# What is adventr?

R is a free software environment for statistical analysis and graphics. R in its native form comes with a reasonable amount of functionality. However, the beauty of R is that it can be expanded by downloading packages that add specific functionality to the program. Being open source, anyone can write a package - even I can.

You can use R as a standalone piece of software but it doesn’t have the most pleasant user interface. This is where RStudio comes in. RStudio is a free integrated development environment (IDE) for R. In plain English, this means that it is a user interface through which to use R. So, you can use R without RStudio but you can’t use RStudio without R. RStudio has functionality that make working with R easier, more efficient, and generally more pleasant than working in R alone. That’s why I base my teaching within RStudio and I recommend using the adventr package from within it too.

The adventr package contains a series of interactive tutorials that teach R alongside chapters of my 2016 textbook An Adventure in Statistics: the reality enigma. The tutorials are written using a package called learnr. Once a tutorial is running it’s a bit like reading a book but with places where you can practice the R code that you have just been taught. The adventr package is free (as are all things R-related) and offered to support tutors and students using my textbook who want to learn R.

# Contents of adventr

The package was written initially to support my own teaching on a module where I base the content around An Adventure in Statistics. One quirk of this is that there are some advanced tutorials on topics not covered in the book (but continue the themes of the book …). Another quirk is that - at present - there are some chapters that don’t have associated tutorials (for example, the Chapter on probability).

The tutorials are named to correspond (roughly) to the relevant chapter of the book. For example, adventr_03 would be a good tutorial to run alongside teaching related to chapter 3, and so on.

• adventr_02: Data basics in R and RStudio
• adventr_03: Summarizing data (introducing ggplot2)
• adventr_04: Fitting models (central tendency)
• adventr_05: Presenting data (summarizing groups and more ggplot2)
• adventr_08: Inferential statistics and robust estimation (covers Chapter 9 too)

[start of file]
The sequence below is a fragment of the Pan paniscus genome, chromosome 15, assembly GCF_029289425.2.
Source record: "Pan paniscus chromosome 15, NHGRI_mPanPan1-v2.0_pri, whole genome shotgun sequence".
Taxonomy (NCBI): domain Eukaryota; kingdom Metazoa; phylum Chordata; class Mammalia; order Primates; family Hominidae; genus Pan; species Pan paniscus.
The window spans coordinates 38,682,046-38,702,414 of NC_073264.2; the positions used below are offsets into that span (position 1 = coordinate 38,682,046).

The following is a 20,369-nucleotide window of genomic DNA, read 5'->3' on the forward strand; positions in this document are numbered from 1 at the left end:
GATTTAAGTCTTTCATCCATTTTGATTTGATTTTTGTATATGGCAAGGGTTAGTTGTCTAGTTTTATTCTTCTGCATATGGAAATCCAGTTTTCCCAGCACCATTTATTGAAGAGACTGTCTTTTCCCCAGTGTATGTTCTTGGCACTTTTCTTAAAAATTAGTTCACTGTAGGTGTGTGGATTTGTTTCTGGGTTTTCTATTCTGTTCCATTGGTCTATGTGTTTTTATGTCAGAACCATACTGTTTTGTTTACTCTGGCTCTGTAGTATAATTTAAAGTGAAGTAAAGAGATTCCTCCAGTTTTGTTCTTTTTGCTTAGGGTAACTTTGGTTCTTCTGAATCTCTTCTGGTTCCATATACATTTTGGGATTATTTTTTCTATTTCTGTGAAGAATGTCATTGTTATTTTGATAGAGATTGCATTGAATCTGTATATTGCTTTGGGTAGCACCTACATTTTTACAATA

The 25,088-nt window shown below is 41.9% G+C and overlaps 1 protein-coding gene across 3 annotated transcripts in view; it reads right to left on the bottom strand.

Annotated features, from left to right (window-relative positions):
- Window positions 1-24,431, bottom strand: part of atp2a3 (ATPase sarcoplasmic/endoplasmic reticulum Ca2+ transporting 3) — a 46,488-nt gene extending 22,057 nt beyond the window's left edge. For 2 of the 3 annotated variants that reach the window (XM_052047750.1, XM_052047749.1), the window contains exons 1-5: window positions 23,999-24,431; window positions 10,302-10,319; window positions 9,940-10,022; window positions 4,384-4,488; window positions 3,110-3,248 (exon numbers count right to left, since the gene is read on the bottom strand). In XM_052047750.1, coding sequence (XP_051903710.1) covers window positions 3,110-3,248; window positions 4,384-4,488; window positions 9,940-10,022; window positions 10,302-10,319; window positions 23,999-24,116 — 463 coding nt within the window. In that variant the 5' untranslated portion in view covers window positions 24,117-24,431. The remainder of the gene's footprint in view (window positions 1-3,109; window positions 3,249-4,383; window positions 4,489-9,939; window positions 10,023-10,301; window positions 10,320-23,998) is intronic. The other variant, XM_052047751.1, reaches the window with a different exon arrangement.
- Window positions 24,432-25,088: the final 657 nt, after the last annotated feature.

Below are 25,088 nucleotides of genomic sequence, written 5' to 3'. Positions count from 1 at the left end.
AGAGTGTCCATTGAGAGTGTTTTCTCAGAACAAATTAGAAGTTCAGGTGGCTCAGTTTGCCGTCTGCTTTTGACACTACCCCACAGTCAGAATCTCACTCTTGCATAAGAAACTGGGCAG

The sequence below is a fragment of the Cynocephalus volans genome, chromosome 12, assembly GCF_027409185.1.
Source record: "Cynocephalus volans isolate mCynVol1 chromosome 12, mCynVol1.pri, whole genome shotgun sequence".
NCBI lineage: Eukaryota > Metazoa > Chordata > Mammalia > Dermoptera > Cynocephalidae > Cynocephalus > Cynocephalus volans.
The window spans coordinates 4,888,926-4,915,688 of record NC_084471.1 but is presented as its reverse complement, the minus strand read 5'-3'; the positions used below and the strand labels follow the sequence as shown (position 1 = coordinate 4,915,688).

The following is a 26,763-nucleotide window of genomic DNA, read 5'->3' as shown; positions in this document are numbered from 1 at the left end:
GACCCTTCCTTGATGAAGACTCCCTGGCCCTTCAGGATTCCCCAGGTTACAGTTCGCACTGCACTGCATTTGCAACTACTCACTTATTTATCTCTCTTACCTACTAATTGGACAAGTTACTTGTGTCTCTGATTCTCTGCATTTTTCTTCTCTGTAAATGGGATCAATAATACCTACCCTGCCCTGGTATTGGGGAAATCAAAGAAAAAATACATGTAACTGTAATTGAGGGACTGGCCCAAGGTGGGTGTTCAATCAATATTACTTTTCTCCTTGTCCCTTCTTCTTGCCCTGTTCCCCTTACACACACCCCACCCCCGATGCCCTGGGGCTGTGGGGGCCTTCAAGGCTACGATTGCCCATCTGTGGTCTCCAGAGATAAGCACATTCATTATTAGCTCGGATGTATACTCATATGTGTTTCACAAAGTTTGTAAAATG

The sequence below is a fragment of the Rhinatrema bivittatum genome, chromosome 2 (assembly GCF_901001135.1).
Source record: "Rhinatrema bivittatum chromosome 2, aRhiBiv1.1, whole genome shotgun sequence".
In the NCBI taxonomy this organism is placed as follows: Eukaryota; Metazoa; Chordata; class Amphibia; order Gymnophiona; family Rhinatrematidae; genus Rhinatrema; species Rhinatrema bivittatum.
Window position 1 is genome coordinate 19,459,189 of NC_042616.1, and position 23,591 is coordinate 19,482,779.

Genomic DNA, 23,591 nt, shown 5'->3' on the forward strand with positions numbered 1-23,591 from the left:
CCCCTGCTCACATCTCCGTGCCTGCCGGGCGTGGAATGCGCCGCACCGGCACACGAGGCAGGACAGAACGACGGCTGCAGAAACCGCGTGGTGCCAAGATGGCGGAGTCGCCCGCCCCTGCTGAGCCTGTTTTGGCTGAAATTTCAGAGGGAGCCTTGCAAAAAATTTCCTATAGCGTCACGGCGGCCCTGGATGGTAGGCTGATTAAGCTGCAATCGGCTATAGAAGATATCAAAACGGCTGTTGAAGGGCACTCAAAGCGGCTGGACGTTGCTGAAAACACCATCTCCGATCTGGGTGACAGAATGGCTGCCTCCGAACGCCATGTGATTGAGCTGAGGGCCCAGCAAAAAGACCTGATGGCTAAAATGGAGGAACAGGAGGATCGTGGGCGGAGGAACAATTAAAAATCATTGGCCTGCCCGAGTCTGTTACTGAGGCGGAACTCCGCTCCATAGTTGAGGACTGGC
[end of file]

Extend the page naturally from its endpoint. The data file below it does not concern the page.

• adventr_14: The general linear model
• adventr_15_rm: Comparing two means (repeated measures)
• adventr_16_rm: Comparing several means (repeated measures)
• adventr_mlm: Multilevel models (not covered in the book)
• adventr_growth: Growth models (not covered in the book)
• adventr_log: Logistic regression (not covered in the book)

# Installing adventr

To use adventr you first need to install R and RStudio. There are detailed instructions on how to do this at the end of this webpage along with some introductory material to get you oriented to R and RStudio. Once you have installed R and RStudio you can install adventr. The package is in development so you have to install it from github. To install the package execute (in RStudio):

install.packages("devtools") #if you don’t already have it installed
library(devtools)
install_github("profandyfield/adventr")

To run a particular tutorial execute:

library(adventr)
learnr::run_tutorial("name_of_tutorial", package = "adventr")

and replace “name of tutorial” with the name of the tutorial you want to run. For example, to run tutorial 3 (for Chapter 3) execute:

learnr::run_tutorial("adventr_03", package = "adventr")

The name of each tutorial is in bold in the list above. Once the command to run the tutorial is executed it will spring to life in a web browser.

# Suggested workflow

The tutorials are self-contained (you practice code in code boxes) so you don’t need to use RStudio at the same time. However, to get the most from them I would recommend that you open two RStudio sessions (i.e. two RStudio windows running simultaneously). Use one RStudio session to run the tutorial. You won’t then be able to use this RStudio window (because its resources are allocated to the tutorial). In the second RStudio session try replicating what you learn in the tutorial. That is, open a new script file and everything you do in the tutorial, practice in the script file (and save it). This workflow has the advantage of not just teaching you the code that you need to do certain things, but also provides practice in using RStudio itself.